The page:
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The latest from the workshop of the illustrious Bob Holo!
Read the full story here
Well... I digress... Lol. Anyway, yes, it's new.
Older guitars are better. In the first year (maybe more) of a new guitar, it's always a good idea to bring it back to the luthier for adjustments as everything settles. Looks like that's what Bob did, and I give him praise for that. This one's most likely ready for a new daddy (or mommy!).
That's pretty darn cool Bob.
Most professional luthiers would be very pissed off at my statement... It's a very tricky situation, because luthiers don't make much money, and they can only build guitars on commission. Luthiers get better by building more and more guitars, and learning from trial and error. In this world, they're basically asking money to get better, unless they spend years doing just that , or apprenticing under a master.
But the way I see it, it's like I'm learning to play Gypsy Jazz, and I walk up to Bireli, and say, hey listen, I've never played Gypsy Jazz before, but I'll play rhythm for you, you need to pay me 500$ a gig, so I can improve. Once I reach a good level, I'll charge you 1000$ a gig.
I say this because there are LOTS of horror stories that don't get shared in public for fear of reprisal. I have one friend who's guitar was messed up by a "renowned" luthier but he didn't dare speak up because he knew he'd be crucified by the musician community who idolize the luthier. He tried to go back to the luthier to have him fix his mistakes, but instead the luthier put a "hex" on the guitar; he literally put a sticker with a curse written on it.
I have one other friend who bought a guitar from a fairly well known luthier, after a year , the guitar had structural problems, when he asked the luthier to help out, the luthier basically told him "tough luck"
one of first gypsy jazz guitars was by a pretty well known luthier. It was actually a good guitar, but I sold it to a student, and while in paris, a hoodlum tried to mug him and he fell on his guitar. When he brought it in for repair by a local luthier, we found out that the guitar had already been messed up previously during construction and that the original had tried to cover it up rather than starting from scratch, to save money.
These are just a few stories out of many.
All this to say, I have big respect for people like Bob who experiment and get better at their own personal expense before selling it to customers. That's how you build a solid reputation.
That's why I always tell people to always try one before buying. If you really need to get a guitar on commission, be sure that you're able to either send it back to the luthier regularly for setup, or have a local luthier that's qualified to do it for you. Guitars in their first few years are totally different instruments than what they become later on and may very well need regularly adjustments in the beginning
Many many many years ago, I knew one guy who had never built guitars before, and started building Gypsy Jazz guitars. Upon building his first guitar, he made very bold statements, saying that pretty much all luthiers didn't know what they were doing, that he had found the secret formula. Back in the day, I tried out the instrument, I was so impressed and was shocked that he was right. The guitar sounded amazing, and so loud and balanced. A few months later, the top caved in... boom.. He had made the guitar so light, that out of the box it sounded incredible, but it was basically an ice cream next to a volcano... destined to last only a few seconds.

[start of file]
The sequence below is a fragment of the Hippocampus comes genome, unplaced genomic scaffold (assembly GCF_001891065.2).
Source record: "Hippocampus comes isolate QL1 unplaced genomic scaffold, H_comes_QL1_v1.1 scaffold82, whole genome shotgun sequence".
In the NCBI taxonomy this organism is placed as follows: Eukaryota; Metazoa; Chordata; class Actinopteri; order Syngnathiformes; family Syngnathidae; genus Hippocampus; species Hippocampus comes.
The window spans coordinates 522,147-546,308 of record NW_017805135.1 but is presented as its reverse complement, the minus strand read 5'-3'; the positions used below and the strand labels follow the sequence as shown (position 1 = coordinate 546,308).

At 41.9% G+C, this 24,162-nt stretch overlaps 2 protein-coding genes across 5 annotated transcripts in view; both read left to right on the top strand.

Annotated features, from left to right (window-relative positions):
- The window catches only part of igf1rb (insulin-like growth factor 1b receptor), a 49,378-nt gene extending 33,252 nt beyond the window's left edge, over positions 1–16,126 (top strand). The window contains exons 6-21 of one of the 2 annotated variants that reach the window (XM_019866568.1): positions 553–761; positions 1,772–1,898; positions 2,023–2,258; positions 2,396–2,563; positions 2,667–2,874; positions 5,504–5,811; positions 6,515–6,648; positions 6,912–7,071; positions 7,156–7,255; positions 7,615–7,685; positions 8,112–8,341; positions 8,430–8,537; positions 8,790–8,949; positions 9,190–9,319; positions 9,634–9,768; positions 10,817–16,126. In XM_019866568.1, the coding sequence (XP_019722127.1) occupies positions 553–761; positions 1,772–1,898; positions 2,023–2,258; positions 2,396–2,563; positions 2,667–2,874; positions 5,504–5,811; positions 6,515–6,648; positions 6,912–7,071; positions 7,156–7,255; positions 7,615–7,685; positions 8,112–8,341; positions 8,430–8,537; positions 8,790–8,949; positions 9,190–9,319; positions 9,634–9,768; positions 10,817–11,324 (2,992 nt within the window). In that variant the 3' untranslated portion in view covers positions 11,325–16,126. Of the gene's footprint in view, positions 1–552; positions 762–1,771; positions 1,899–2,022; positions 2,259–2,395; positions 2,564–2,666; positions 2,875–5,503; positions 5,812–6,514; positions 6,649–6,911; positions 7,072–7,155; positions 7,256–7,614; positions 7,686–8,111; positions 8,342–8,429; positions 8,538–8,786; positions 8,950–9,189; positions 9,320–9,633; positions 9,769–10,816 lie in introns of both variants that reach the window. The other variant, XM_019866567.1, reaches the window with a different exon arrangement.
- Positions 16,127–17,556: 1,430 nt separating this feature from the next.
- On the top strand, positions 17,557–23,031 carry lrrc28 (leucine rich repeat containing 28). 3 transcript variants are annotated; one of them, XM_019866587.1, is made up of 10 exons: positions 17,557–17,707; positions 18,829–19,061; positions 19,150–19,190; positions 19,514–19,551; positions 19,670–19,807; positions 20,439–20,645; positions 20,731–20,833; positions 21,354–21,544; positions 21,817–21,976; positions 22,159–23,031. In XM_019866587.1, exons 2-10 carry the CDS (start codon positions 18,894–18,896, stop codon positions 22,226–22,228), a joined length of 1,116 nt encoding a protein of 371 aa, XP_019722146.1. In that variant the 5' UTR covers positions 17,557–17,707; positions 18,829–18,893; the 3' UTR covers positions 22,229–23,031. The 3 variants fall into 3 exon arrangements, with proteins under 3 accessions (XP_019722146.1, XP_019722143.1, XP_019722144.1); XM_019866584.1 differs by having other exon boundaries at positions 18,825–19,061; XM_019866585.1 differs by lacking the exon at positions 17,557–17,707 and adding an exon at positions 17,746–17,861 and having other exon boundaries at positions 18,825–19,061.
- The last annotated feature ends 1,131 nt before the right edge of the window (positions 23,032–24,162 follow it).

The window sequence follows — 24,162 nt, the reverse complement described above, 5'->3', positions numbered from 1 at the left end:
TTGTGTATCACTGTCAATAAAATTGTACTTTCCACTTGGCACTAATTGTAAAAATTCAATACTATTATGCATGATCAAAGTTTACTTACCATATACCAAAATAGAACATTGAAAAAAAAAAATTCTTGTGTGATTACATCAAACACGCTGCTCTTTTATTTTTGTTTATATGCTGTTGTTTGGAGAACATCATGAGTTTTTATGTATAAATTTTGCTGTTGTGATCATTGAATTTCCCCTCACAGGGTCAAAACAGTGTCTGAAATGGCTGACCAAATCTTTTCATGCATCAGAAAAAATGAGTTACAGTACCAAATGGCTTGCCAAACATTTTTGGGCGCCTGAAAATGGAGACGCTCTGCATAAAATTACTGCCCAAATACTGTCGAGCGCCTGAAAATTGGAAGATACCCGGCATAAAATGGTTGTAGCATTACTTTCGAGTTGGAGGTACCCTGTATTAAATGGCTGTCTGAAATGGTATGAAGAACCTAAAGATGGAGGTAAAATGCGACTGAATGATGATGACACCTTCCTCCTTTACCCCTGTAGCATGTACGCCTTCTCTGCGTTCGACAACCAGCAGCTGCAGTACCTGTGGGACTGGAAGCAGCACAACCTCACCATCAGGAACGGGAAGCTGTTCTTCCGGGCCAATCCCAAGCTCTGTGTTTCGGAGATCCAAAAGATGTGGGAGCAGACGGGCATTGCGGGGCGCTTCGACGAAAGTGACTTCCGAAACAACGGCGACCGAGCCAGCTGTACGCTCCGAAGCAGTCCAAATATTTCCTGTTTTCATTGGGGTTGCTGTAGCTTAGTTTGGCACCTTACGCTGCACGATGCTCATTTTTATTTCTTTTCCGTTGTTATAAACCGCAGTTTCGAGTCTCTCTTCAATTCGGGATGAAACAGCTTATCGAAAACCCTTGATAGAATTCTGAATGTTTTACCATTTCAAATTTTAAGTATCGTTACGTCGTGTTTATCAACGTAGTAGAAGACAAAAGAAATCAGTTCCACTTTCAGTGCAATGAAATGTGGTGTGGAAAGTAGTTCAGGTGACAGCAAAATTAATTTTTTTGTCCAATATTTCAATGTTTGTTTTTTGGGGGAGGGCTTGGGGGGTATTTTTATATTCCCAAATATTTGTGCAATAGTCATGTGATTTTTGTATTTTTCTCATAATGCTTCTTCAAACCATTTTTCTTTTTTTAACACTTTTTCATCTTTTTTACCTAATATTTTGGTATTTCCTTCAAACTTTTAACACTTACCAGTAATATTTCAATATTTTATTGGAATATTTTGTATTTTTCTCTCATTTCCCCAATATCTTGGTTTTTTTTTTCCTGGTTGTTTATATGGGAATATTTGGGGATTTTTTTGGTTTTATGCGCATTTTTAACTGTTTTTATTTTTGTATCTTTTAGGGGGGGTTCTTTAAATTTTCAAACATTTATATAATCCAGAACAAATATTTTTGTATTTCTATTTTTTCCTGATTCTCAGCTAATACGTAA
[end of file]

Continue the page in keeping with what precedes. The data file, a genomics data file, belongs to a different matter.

Moral of the story: don't judge a guitar out of the box. It takes a year if not even more before you know what it really is.
Seriously though - Thank you, Dennis. You know I return those sentiments to you tenfold.
Let me preface this by stating that I’m not a great or even good player, but I have a fantastic ear and I know what I like in GJ style guitars.
Admittedly, I was a bit skeptical regarding all the incredibly wonderful statements about Bob’s guitars. After all, there are many great luthiers out there and I’ve not really heard a bad or offensive instrument in a long time.
That said, this guitar is a masterpiece of sorts and leaves no idea whatsoever that’s it’s a bastard child or unique anomaly coming from Bob. It plays like a dream, feels comfortable in your lap and as far as I can tell does not have a single untoward characteristic. At this point and in my opinion, Bob deserves all the accolades he’s getting for building great and very special guitars.
The midrange and upper registers are crisp, clear and without messy overtones. The bottom end is tight, full of punch and carries a bit of bark reminiscent of the “real deal”. Tonally it’s as close to the real thing (at least my real thing) as I’ve ever heard.
I find this instrument to be very aggressive in the best possible way. If you’re a bit tired out with the athletic component required to play this genre, you’ll find that this guitar provides exactly what you need and want with a lighter to moderate touch. You don’t need to be an Olympic athlete to get the most out of it.
I played it for a couple of hours last night with the Peche pickup and Peche amp and it was nothing short of fantastic. I’m a fan of the retro sound and this combination did not disappoint. Honestly it was everything you could hope for and more.
Workmanship is first rate; fit and finish is as good as I’ve seen and frankly at this price, there is no way anyone could go wrong with this instrument. Indeed, I’ve heard and played instruments at nearly three times the price and frankly, this guitar wins my mental competition hands down.
So as another reviewer has stated; run, don’t walk to snatch this instrument from the clutches of someone like me who will never do it justice.
Build me a short scale Bob, so I can have my very own Bobolo!